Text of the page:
There is nothing easy about creating a new set of expectations that never existed before, a new normal, in the middle of a worldwide pandemic and there will certainly be consequences and trade-offs.  For example, we know from years of research and data that college students who are engaged and connected in meaningful ways outside the classroom in academic and non-academic clubs and activities, are more successful.  At the moment, the new normal for our students is all instruction and support services being delivered remotely.  Opportunities for in-person connections and engagement are not possible right now and our students are forced to complete their coursework at a distance.  If they engage with faculty and staff or with each other right now, it is primarily if not solely, at a distance.

I am often asked as a president what I lose sleep over. Right now, I am losing sleep over the impact of the new normal on our students.  I am worried about equity.  Many of our students do not have Internet access at home and many do not have computers at home – they may already be taking online classes, but they are using our computer resources to complete their coursework – when we are closed that option is not available to them.  Many of our students have never taken an online class and I know they will struggle to understand how to be successful without the structure and direct contact of the in-person classroom.  Many of our students are adults who work and are responsible for families and now, they are out-of-work and struggling even more than normal to make ends meet.  Many of our students depend on day-to-day personal and in-person interaction and engagement with faculty and staff to keep them moving forward, and now, that is not part of their new normal.

As Forsyth Tech’s president, my greatest fear is the impact of this pandemic on our students’ success.  Our faculty and staff share that fear – they too are worried about how our students will be able to successfully navigate this COVID-19 storm. However, rather than letting the fear paralyze us or de-motivate us, we have decided that we can do more than just accept a new normal.  We are embracing our vision of being a catalyst for equitable economic mobility, empowering lives and transforming communities.  We are creating a Brave New Normal.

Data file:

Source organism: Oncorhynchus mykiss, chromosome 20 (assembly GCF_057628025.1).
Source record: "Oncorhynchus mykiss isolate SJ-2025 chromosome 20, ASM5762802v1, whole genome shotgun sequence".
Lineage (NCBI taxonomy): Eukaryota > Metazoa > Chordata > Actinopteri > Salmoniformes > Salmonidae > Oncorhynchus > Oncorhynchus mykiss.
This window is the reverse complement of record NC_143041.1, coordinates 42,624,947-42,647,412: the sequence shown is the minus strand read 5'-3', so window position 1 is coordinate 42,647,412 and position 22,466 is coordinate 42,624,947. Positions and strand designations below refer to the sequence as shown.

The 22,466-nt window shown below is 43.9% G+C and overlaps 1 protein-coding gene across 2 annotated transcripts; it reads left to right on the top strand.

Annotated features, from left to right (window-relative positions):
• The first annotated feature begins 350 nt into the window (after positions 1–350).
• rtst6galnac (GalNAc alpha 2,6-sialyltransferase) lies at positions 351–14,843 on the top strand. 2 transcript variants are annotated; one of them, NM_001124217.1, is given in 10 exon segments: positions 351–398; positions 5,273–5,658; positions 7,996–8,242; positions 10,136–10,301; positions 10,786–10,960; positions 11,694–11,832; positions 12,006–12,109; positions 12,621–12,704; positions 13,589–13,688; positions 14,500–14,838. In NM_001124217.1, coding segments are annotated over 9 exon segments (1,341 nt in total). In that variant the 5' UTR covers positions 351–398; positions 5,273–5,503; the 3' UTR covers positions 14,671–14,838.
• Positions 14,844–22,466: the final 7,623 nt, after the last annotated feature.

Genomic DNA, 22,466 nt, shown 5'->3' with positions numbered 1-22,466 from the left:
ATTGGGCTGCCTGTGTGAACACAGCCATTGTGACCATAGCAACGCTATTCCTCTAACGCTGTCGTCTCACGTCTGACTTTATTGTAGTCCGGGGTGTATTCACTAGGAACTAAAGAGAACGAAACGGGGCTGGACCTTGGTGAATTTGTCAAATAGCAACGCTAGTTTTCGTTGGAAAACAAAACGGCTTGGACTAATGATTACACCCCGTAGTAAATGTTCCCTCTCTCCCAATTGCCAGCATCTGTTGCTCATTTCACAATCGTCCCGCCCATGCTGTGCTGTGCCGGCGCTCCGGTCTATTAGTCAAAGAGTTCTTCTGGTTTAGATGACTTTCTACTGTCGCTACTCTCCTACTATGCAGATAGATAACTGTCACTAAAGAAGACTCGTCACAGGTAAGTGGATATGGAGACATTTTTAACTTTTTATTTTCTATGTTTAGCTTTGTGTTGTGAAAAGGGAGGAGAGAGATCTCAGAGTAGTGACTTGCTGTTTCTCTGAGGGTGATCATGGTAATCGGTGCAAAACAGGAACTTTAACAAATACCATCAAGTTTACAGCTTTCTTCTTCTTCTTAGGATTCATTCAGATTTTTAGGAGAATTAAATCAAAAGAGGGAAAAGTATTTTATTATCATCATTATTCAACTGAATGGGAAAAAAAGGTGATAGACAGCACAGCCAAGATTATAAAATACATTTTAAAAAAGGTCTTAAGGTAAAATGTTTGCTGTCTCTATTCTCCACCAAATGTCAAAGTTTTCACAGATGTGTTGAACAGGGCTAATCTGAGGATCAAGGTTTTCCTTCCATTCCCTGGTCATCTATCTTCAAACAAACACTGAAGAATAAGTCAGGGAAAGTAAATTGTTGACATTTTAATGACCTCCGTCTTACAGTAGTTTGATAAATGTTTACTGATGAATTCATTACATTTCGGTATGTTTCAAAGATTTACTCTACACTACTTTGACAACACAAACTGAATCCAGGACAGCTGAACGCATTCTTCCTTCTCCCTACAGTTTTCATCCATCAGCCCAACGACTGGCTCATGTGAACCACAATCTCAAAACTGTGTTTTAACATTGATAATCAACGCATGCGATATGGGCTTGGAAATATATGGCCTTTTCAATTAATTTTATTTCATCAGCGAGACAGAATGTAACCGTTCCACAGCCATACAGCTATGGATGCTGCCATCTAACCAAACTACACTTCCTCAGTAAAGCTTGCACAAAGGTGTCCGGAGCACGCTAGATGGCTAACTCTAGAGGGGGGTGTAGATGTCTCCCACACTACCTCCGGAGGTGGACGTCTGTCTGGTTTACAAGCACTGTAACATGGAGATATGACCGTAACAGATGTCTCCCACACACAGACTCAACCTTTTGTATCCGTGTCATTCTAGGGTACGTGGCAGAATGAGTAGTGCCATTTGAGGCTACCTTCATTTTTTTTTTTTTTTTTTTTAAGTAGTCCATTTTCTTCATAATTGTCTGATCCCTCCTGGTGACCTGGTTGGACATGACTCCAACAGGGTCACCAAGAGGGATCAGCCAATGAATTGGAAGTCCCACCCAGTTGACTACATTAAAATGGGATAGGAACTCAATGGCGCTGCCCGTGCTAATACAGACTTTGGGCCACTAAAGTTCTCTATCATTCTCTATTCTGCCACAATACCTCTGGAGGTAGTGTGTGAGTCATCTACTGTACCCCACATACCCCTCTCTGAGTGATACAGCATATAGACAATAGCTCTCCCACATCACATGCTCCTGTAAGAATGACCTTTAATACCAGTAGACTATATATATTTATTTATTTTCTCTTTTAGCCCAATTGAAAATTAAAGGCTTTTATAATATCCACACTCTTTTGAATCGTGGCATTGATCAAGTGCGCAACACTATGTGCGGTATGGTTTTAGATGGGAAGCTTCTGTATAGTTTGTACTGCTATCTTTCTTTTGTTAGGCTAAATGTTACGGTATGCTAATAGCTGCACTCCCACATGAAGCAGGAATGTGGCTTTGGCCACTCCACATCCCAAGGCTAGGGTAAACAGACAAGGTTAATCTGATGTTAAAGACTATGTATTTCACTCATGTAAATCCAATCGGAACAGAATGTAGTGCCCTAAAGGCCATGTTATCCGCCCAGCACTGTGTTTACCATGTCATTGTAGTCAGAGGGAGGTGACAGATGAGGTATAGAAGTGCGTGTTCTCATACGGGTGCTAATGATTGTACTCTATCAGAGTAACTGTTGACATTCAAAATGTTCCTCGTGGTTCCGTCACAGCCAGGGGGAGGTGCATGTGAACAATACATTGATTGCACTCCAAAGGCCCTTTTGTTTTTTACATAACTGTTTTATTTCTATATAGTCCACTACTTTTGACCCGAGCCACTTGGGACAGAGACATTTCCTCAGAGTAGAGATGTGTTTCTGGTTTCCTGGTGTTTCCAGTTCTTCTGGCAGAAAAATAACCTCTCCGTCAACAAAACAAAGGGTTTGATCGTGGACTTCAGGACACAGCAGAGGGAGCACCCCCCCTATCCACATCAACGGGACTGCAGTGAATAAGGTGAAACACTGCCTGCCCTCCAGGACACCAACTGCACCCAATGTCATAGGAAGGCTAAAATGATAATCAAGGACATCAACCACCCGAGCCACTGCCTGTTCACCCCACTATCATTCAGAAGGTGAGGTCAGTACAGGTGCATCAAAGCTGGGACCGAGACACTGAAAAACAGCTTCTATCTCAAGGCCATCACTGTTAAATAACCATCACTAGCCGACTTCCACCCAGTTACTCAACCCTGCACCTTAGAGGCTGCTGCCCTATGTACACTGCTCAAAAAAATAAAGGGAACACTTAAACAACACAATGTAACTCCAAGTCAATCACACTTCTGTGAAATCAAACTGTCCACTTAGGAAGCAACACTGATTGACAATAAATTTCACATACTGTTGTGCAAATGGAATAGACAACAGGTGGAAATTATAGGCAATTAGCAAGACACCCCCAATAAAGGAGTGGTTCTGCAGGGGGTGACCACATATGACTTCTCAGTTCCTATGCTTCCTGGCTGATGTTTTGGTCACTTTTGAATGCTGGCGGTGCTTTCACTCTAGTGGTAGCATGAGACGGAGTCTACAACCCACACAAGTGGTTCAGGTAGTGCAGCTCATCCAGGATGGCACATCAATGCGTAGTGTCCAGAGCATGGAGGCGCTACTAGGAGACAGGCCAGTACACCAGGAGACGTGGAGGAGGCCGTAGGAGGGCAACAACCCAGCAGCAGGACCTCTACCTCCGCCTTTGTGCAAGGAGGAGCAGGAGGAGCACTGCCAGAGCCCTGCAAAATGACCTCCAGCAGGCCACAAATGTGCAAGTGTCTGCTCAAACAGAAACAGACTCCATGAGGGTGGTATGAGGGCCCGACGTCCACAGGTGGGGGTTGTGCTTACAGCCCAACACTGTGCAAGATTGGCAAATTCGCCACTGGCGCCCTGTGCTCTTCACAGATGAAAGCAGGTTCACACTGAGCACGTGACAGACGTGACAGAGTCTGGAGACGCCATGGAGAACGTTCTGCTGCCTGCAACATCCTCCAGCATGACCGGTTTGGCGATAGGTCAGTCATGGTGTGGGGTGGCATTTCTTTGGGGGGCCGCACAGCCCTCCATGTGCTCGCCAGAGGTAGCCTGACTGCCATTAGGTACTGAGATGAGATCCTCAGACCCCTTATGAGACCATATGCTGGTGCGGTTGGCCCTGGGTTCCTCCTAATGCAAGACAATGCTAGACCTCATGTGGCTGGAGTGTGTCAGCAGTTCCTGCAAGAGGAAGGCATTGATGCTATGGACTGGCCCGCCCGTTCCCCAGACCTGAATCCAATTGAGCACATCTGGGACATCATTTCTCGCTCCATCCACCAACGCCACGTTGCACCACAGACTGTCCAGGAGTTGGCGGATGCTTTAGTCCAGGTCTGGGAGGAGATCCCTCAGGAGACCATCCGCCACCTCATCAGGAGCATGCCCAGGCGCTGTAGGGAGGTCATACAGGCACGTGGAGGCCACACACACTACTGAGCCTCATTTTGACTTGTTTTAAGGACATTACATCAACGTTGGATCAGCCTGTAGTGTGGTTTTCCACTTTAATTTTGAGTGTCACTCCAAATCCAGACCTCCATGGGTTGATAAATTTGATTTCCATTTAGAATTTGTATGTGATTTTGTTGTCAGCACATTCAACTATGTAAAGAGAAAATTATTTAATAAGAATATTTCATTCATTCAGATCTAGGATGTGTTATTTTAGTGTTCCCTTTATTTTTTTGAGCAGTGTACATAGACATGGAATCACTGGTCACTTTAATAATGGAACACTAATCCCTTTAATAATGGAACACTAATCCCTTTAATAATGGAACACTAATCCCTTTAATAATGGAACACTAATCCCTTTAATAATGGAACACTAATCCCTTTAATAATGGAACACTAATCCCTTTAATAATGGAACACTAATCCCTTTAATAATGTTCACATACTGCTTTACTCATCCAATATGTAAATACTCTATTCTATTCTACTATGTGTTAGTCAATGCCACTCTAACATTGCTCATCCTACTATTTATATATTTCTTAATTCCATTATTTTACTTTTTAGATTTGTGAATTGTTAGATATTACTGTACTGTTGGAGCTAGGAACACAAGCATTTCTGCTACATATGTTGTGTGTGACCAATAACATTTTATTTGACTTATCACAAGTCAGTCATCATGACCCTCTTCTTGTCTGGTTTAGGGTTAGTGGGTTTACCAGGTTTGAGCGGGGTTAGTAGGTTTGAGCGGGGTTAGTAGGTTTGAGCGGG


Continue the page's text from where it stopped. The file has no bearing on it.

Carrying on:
All around the world, in the middle of this unprecedented pandemic, we continue to see examples of people coming together like never before to support each other and help each other.  Personally, over the past few weeks, I have intentionally chosen to ignore the bad examples of how people are handling COVID-19 and focus on the positive and uplifting stories that continue to rise out of this unimaginable, scary time (perhaps it my “coping” mechanism).  I have been amazed by the “good” that is coming out of this incredibly “bad” situation, and I have been blown away by the response of the community colleges in North Carolina and higher education community throughout the country, and I am especially proud of the way our Forsyth Tech family has responded.

We could have simply accepted the disruption to our “normal”, put content online for those students who could access it, and accepted the fact that a lot of students would be forced to withdraw.  We. Never. Even. Considered. That. As. An. Option.

Instead, so many others around North Carolina and throughout our country, the amazing faculty and staff at Forsyth Tech stepped up and showed off!

  • We challenged the status quo by refusing to accept predetermined consequences – you will not find a “what will be will be” attitude at our college.
  • We embraced the mantra that we would get through this together by loving and serving our students and each other.
  • We refused to merely move everything online because we know that will not be a good solution for many of our students, and because we live our vision that is built around and grounded in the foundational principle of equity of success for all students.
  • We believed that our students and our communities needed us to be leaders and we calmly, confidently, courageously and compassionately built remote learning and support services aimed at keeping every student on their pathway to their dreams.

We created a Brave New Normal for ourselves and our students, recognizing there is not quick fix and there will not be a “one and done” solution.  We will have to remain fluid and flexible, adjusting our Brave New Normal when and as needed.  That is how we get through this strange and crazy moment in time that we did not anticipate – with courage and compassion – bravely building our new normal together.